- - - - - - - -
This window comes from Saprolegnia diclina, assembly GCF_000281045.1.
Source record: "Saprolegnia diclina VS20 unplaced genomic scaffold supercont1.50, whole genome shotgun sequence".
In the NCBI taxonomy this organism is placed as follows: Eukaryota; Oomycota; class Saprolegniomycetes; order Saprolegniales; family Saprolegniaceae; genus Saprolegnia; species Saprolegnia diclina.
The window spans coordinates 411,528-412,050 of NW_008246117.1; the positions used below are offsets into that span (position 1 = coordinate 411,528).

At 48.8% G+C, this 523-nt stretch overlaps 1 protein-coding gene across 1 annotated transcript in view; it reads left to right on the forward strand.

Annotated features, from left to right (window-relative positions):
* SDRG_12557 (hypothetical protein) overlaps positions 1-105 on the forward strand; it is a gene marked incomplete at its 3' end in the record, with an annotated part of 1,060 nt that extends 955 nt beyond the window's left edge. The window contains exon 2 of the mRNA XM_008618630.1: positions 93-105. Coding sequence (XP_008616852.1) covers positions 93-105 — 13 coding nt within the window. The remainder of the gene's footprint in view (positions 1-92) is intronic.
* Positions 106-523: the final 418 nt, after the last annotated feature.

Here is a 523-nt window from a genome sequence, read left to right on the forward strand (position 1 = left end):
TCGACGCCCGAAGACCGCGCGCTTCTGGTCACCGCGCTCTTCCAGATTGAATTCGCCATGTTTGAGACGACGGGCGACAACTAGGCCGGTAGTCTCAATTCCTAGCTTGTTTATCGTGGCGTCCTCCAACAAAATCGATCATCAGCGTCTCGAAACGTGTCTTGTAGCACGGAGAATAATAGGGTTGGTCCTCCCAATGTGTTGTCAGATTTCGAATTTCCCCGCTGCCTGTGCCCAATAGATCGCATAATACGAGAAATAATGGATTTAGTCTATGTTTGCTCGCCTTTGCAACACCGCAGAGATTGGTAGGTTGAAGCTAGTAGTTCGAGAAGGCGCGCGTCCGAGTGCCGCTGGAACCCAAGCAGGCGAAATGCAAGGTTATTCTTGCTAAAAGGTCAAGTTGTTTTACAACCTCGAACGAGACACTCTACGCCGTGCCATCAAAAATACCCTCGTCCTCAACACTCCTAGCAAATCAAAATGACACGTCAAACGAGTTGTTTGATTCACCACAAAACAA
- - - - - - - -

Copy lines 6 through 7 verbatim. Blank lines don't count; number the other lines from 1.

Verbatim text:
Annotated features, from left to right (window-relative positions):
* SDRG_12557 (hypothetical protein) overlaps positions 1-105 on the forward strand; it is a gene marked incomplete at its 3' end in the record, with an annotated part of 1,060 nt that extends 955 nt beyond the window's left edge. The window contains exon 2 of the mRNA XM_008618630.1: positions 93-105. Coding sequence (XP_008616852.1) covers positions 93-105 — 13 coding nt within the window. The remainder of the gene's footprint in view (positions 1-92) is intronic.